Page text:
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Seattle, city hall park, homeless, King County Courthouse
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King County councilmember pushing to condemn park near downtown Seattle courthouse

City Hall Park, adjacent the King County courthouse. (KTTH, Jason Rantz)

Safety concerns have swirled around the Third Avenue entrance to the King County Courthouse in downtown Seattle for years. Now, King County Councilmember Reagan Dunn is pushing to have the county condemn a park neighboring that entrance as a public safety hazard.

City Hall Park — situated along Third Avenue directly next to the courthouse — has been home to a growing homeless encampment over the last year, with many courthouse employees frequently complaining about a subsequent increase in violent crime in the area.

“It’s a little bit like a war zone down there,” Dunn told KIRO Radio’s Gee and Ursula Show. “City Hall Park has become a hotbed of criminal activity.”

Dunn points to reports of one employee who “stumbled on a body coming home from work the other day,” while the King County Prosecutor’s Office estimates between two and five reports of assault near the courthouse every week.

Those issues also date back years. In late 2019, that Third Avenue entrance was temporarily closed after an assault on an attorney and a King County Metro bus driver. The entrance reopened in early 2020 after the county council put $600,000 for two additional deputies for on-street security, more security screeners, a marshal on the Fourth Avenue entrance, and outreach workers outside the courthouse to connect people with services.

Prior to that in 2018, then-King County Councilmember Pete von Reichbauer told KIRO Radio’s Dori Monson that there was “no more dangerous part of the city of Seattle or King County” than the area near the courthouse.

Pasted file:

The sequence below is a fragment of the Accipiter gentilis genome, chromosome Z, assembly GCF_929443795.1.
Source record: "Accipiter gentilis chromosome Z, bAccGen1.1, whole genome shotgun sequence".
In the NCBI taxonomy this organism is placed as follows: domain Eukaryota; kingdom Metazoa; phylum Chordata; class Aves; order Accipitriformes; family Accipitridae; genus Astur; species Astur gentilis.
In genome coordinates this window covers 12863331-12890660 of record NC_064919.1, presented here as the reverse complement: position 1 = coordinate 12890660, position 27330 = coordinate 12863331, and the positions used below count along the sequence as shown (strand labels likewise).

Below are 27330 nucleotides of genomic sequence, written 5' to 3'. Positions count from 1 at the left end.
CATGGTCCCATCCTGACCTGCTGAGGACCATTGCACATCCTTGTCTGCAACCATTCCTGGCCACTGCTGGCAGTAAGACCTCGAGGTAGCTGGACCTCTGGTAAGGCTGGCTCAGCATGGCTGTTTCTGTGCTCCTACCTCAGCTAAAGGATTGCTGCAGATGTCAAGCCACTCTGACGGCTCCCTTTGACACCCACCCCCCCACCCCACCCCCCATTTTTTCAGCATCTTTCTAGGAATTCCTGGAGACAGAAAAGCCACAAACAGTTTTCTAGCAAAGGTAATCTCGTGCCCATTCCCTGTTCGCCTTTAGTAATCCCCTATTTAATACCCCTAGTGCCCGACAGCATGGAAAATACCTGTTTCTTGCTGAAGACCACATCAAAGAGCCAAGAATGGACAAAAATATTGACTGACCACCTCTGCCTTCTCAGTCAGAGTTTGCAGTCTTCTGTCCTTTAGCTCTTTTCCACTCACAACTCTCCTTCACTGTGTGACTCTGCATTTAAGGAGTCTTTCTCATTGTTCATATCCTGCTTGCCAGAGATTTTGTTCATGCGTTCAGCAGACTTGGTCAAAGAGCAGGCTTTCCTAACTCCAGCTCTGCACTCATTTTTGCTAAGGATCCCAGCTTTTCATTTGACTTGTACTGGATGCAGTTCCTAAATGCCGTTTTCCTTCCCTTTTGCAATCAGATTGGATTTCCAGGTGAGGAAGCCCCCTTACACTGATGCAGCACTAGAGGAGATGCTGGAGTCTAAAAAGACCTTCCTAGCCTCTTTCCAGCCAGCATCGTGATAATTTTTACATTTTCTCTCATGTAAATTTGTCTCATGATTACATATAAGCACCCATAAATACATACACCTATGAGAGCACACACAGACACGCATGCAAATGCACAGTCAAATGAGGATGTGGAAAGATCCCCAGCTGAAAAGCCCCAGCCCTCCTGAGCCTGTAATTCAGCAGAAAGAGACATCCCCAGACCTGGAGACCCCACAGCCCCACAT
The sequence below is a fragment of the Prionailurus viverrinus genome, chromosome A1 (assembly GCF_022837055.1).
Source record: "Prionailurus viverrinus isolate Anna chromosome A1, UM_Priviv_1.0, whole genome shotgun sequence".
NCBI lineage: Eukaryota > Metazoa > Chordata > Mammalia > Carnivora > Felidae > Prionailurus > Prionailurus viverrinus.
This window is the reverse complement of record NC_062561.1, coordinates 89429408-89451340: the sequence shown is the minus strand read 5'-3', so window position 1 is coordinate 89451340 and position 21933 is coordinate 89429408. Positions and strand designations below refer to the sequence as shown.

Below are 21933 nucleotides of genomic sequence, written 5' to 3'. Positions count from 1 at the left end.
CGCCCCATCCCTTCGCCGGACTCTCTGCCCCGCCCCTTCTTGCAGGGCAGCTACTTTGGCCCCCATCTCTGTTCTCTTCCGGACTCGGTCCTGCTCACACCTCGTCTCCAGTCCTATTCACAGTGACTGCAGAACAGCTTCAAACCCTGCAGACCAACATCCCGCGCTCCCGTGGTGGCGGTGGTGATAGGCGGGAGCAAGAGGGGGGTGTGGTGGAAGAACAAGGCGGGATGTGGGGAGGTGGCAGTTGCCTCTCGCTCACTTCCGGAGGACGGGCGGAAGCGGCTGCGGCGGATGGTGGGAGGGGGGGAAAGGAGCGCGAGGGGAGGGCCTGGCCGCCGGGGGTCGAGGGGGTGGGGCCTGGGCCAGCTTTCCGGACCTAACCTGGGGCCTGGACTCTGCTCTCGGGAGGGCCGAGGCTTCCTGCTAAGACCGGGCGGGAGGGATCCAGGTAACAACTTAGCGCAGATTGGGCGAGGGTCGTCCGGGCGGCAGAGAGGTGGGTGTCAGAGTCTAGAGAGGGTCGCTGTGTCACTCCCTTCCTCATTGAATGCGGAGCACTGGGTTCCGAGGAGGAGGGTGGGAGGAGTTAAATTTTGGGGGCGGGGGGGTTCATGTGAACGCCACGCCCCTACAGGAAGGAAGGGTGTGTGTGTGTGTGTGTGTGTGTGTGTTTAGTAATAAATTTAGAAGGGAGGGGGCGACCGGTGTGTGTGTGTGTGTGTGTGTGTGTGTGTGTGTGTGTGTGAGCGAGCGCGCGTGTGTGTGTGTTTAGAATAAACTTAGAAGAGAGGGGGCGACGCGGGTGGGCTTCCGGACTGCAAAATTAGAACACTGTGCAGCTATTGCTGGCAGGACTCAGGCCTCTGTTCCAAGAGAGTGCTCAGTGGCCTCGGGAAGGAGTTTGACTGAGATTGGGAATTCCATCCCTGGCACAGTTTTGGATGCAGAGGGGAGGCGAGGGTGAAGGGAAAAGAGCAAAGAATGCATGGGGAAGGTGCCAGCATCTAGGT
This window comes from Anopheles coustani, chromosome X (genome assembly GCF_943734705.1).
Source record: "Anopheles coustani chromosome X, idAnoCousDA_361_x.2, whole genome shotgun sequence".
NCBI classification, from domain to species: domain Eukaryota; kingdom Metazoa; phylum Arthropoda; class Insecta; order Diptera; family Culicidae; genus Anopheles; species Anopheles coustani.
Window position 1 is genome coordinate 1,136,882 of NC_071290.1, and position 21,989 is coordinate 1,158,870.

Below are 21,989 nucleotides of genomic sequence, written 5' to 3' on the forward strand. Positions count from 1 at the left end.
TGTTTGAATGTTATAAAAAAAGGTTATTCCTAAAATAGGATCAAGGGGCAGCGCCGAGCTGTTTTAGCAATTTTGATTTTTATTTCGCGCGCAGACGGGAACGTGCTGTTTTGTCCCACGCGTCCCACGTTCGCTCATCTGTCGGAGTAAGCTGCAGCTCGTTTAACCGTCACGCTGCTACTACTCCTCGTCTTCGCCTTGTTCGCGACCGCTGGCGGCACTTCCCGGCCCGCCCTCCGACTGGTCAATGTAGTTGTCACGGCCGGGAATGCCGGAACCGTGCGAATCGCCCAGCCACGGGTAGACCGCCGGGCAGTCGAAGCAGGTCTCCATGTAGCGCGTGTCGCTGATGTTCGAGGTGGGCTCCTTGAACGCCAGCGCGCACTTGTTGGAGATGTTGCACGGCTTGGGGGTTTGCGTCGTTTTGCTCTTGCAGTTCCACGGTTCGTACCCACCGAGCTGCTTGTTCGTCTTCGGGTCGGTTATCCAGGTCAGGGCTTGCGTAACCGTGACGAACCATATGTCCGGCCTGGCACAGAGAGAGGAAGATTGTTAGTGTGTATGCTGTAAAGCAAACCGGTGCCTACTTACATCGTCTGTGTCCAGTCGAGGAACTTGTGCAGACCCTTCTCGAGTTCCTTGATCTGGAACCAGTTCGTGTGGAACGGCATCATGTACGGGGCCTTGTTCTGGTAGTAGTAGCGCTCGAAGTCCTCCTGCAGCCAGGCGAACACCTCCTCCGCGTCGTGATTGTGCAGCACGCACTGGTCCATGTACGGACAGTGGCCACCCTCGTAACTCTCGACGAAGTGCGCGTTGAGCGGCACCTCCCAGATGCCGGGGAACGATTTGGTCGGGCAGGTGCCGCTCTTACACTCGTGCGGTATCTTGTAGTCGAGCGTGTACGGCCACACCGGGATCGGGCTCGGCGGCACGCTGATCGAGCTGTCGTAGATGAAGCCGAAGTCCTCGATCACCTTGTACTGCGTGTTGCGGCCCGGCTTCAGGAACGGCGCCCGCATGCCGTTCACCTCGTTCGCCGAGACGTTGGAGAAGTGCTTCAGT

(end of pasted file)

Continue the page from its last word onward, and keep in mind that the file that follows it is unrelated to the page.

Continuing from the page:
City, county to tackle safety at King County courthouse

Given that history, Dunn is hoping to have county councilmembers vote to condemn the land that City Hall Park sits on, buy it from the City of Seattle, and then “create a campus down there that can be properly policed and enforced.”

“We’ve got to address both homelessness and criminal activity [in the area],” he described. “There’s a different set of services for each one of those, and we can better address each of those if we have control of the property.”

State law allows the county to condemn a city’s land “if there is a use for it,” and then “pay fair value for the property” to assume control. And while that would likely be costly, Dunn also believes that it would be “doable.”

“It’s time to take action,” he said. “We need to really think about community safety moving forward.”

Listen to the Gee and Ursula Show weekday mornings from 9 a.m. – 12 p.m. on KIRO Radio, 97.3 FM. Subscribe to the podcast here.

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